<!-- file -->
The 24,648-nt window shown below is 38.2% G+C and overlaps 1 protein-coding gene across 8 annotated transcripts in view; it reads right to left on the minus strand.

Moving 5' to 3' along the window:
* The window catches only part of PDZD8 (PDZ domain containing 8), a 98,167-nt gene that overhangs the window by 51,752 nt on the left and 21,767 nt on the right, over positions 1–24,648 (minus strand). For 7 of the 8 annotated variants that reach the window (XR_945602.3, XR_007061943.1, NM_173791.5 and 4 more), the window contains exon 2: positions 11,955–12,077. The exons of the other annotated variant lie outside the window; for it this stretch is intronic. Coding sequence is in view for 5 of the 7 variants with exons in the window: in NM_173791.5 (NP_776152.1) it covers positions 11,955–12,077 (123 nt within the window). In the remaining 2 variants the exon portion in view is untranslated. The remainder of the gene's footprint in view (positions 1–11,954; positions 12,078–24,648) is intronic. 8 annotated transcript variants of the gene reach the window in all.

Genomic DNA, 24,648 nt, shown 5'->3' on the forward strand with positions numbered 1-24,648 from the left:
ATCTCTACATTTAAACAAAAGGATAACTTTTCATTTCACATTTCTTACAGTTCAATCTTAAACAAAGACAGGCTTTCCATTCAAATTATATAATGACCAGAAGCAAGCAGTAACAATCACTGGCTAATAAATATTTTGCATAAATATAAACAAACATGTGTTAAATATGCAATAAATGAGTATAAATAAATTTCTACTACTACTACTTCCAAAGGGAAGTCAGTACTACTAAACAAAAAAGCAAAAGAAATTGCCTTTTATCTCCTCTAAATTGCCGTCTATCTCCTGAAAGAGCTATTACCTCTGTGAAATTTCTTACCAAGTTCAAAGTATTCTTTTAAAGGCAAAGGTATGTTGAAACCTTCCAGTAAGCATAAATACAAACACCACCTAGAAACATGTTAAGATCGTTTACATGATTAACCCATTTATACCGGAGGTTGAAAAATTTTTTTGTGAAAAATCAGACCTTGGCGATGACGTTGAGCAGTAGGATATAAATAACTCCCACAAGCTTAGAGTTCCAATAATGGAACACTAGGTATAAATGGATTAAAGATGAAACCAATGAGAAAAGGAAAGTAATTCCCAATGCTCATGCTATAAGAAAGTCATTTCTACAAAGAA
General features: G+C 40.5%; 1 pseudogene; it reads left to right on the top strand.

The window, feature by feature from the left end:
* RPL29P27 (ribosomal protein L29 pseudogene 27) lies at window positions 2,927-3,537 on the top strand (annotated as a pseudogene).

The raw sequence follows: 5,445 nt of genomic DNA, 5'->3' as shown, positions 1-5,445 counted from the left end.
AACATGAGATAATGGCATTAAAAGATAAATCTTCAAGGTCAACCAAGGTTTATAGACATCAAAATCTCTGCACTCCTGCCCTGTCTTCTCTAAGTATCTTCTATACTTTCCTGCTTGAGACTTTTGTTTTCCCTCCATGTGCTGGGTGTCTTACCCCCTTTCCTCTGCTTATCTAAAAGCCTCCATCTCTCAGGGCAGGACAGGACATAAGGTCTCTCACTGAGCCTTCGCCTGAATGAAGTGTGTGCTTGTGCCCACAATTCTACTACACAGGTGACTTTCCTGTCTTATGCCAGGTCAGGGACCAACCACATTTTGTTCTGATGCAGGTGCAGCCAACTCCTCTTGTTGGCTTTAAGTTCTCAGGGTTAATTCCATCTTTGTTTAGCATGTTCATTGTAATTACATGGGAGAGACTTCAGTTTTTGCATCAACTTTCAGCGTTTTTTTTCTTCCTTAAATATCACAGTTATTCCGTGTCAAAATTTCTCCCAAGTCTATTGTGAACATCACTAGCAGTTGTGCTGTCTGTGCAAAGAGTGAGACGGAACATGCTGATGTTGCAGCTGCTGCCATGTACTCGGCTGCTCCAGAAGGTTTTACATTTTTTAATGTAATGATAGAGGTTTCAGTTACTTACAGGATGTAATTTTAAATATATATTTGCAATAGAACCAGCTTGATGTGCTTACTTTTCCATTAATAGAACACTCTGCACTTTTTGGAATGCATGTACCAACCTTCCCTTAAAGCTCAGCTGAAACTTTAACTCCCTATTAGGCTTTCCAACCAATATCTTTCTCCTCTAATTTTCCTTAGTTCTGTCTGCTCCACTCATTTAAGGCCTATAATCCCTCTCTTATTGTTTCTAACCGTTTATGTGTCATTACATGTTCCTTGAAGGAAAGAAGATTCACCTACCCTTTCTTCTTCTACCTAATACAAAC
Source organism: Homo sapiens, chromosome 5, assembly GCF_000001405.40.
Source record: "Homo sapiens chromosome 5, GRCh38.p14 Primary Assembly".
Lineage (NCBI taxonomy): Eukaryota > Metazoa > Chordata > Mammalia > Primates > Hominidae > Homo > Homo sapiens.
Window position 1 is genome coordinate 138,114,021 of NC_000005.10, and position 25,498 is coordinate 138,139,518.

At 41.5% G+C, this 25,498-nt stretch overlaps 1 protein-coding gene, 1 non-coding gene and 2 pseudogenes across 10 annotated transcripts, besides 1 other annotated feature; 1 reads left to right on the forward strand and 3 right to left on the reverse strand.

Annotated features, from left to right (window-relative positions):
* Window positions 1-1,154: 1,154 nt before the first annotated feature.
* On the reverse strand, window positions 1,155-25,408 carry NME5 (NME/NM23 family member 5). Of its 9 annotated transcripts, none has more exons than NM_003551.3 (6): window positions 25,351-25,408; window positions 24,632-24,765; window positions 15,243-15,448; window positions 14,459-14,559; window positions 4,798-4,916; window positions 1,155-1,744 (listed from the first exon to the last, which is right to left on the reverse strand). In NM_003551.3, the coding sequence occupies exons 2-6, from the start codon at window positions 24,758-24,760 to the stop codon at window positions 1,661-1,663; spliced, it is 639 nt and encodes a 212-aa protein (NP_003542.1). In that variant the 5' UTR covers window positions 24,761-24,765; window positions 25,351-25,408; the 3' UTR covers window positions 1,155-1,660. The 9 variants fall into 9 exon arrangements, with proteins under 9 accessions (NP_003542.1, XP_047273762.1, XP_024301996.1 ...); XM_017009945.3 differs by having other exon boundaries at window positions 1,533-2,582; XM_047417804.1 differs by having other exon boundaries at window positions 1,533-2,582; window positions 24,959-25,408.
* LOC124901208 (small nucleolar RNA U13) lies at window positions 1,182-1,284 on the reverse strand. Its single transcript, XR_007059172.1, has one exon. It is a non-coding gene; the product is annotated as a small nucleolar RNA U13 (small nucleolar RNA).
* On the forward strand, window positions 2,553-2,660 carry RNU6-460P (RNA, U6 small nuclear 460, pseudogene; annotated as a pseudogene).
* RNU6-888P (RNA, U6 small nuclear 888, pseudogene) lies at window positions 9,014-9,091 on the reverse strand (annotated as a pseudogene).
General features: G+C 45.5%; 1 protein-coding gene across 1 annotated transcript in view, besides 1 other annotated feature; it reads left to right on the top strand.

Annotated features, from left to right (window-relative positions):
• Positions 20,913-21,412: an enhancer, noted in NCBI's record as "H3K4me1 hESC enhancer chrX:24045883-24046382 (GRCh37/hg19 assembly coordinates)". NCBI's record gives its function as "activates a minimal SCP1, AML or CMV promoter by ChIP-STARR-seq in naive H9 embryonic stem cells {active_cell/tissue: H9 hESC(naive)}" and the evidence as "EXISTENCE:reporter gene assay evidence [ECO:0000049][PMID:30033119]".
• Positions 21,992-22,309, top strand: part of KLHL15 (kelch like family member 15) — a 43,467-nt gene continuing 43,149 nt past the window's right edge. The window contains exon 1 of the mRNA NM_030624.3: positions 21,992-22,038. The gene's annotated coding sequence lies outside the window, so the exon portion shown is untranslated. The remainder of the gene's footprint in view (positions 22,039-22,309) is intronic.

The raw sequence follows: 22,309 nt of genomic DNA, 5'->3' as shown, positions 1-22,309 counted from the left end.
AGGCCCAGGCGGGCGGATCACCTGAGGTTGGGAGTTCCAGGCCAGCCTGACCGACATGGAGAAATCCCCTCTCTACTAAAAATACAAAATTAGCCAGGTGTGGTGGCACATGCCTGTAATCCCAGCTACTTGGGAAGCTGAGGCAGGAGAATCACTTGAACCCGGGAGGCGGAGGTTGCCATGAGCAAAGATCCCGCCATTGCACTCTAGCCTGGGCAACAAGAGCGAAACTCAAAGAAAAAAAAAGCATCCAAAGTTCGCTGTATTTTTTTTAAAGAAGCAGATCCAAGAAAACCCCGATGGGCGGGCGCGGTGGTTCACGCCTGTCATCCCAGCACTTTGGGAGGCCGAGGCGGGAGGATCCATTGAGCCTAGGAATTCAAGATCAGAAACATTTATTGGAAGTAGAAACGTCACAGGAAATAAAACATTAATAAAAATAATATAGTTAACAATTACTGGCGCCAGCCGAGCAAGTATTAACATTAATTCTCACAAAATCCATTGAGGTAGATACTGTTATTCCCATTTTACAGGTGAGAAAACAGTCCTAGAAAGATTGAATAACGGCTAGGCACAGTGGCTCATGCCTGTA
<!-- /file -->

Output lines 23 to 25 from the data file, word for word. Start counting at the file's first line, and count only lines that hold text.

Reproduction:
Annotated features, from left to right (window-relative positions):
• Positions 20,913-21,412: an enhancer, noted in NCBI's record as "H3K4me1 hESC enhancer chrX:24045883-24046382 (GRCh37/hg19 assembly coordinates)". NCBI's record gives its function as "activates a minimal SCP1, AML or CMV promoter by ChIP-STARR-seq in naive H9 embryonic stem cells {active_cell/tissue: H9 hESC(naive)}" and the evidence as "EXISTENCE:reporter gene assay evidence [ECO:0000049][PMID:30033119]".
• Positions 21,992-22,309, top strand: part of KLHL15 (kelch like family member 15) — a 43,467-nt gene continuing 43,149 nt past the window's right edge. The window contains exon 1 of the mRNA NM_030624.3: positions 21,992-22,038. The gene's annotated coding sequence lies outside the window, so the exon portion shown is untranslated. The remainder of the gene's footprint in view (positions 22,039-22,309) is intronic.